Osseodensification: A Novel Approach to Surgical Hardware Fixation
Christopher D. Lopez, B.A.1, Adham Alifarag, B.A.2, Nick Tovar, Ph.D.2, J. Rodrigo Diaz-Siso, M.D.3, Eduardo D. Rodriguez, M.D., D.D.S.3, Paulo G. Coelho, D.D.S., Ph.D.2.
1Icahn School of Medicine at Mount Sinai, New York, NY, USA, 2New York University College of Dentistry, New York, NY, USA, 3New York University School of Medicine, New York, NY, USA.
PURPOSE: Surgical hardware mechanical stability is essential for complex bone reconstruction. Traditional approaches to hardware fixation attempt to maximize stability by interlocking fixation hardware with subtractive drilling of bone. We investigated the effect of additive drilling (osseodensification drilling) in bone hardware fixation from biological and biomechanical perspectives.
METHODS: Four fixation devices were installed on C3 vertebral bodies of 12 sheep; each measuring 4mm diameter x 10mm length. The two left-sided vertebral body devices were implanted using subtractive drilling while the two right-sided devices were implanted using osseodensification. At t=3 and t=6 weeks post-implantation, the animals were euthanized and the spine segments retrieved. Identical hardware installation was subsequently performed for C2 and C4, providing fixtures at t=0. Hardware competence was measured using biomechanical testing of pullout strength, and quality/degree of new bone formation and remodeling was assessed histologically. Statistical analysis included multiple Wilcoxon matched paired tests (α=0.05).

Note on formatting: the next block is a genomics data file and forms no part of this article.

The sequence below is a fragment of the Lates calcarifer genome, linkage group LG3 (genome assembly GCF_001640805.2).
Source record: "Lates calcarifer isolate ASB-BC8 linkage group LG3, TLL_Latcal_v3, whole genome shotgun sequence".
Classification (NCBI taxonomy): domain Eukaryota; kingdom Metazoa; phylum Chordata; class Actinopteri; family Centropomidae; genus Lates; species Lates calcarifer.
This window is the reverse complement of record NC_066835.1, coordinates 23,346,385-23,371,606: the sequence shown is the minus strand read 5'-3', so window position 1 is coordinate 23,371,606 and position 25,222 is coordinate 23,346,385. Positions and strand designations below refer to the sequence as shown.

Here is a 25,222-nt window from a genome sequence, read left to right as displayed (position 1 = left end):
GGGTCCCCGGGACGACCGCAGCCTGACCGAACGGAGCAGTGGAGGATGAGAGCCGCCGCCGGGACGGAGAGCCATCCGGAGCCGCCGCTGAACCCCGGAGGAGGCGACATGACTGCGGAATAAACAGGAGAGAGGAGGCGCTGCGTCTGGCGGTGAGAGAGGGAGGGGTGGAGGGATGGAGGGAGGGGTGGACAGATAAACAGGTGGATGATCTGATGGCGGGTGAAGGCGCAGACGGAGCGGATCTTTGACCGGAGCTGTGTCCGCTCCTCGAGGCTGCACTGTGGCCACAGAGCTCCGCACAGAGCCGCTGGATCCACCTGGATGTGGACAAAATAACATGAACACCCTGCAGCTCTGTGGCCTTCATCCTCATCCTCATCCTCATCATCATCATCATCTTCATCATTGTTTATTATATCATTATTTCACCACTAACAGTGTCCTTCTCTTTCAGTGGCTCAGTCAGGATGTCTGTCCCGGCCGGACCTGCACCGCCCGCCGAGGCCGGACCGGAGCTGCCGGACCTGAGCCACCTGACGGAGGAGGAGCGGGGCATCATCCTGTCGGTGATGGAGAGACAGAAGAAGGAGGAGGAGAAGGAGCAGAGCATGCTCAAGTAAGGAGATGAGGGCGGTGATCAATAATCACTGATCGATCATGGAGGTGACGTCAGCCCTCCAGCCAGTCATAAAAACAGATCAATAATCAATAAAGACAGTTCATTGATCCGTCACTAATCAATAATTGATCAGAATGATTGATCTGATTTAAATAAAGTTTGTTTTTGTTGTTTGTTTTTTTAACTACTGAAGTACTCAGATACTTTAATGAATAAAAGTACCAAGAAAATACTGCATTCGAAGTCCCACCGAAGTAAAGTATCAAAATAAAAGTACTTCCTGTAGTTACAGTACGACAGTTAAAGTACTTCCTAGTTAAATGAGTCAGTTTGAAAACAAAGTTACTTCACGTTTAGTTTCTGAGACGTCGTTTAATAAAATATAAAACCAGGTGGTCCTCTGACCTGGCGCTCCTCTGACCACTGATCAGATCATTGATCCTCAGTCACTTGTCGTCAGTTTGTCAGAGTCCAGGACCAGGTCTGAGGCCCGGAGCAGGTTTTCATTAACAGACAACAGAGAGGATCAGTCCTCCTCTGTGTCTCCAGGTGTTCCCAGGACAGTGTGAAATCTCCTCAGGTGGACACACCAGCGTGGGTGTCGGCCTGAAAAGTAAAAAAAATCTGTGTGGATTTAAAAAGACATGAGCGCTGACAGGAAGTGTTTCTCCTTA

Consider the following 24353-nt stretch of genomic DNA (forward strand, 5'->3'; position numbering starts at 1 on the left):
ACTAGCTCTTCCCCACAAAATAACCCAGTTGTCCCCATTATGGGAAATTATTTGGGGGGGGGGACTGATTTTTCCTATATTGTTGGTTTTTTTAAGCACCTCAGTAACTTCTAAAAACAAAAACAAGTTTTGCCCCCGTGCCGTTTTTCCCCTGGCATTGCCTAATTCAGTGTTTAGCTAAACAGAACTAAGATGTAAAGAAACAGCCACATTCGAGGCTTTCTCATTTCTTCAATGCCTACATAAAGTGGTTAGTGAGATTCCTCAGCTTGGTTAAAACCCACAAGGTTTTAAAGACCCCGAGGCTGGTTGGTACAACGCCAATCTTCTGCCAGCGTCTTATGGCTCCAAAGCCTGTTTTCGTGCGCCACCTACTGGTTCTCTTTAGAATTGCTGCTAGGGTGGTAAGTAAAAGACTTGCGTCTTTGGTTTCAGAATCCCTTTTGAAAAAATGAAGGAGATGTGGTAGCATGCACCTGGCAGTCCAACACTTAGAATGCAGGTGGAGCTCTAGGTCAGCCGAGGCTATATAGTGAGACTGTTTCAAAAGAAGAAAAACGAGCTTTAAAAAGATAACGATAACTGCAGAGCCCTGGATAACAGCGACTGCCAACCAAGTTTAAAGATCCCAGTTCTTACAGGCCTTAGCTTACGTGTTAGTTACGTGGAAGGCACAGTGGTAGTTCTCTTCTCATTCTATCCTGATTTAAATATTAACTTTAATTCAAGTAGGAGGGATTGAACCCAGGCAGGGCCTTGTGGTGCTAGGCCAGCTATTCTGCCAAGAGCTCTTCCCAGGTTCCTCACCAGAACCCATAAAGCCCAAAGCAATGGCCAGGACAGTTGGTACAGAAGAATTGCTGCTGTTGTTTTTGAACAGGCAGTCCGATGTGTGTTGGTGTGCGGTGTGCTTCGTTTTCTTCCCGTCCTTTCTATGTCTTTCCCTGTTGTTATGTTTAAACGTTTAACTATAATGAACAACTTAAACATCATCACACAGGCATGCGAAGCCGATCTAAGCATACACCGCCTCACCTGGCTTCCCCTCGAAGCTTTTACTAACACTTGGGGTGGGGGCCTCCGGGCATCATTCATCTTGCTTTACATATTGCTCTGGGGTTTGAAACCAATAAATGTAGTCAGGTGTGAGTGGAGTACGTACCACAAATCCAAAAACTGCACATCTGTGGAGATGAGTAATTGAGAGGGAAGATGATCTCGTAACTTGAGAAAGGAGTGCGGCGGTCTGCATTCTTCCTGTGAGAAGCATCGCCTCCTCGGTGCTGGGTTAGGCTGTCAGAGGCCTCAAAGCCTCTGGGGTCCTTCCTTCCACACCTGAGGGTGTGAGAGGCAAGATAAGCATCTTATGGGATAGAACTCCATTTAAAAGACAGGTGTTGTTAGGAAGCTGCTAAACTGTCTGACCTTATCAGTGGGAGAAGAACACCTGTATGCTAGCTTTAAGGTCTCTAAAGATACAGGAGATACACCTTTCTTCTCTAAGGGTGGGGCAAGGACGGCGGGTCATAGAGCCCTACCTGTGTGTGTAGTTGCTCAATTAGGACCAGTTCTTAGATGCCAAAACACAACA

RESULTS: At t=0, significantly higher (p=0.031 for both C2 and C4) pullout values were observed for osseodensification. Osseodensification also presented significantly higher pullout values at 3 and 6 weeks in vivo (p=0.027). Over time, regular drilling pullout strength increased by ~39.5%, and osseodensification by ~44.2% Histology demonstrated higher degrees of bone surrounding fixtures placed at osseodensification sites relative to regular drilling. Osseodensification bone chips acted as nucleating surfaces for new bone formation.
CONCLUSION: Osseodensification increased the degree of biomechanical fixation at time of installation and maintained it as time elapsed in vivo. Histology depicted that osseodensification was not detrimental to bone healing around fixtures.
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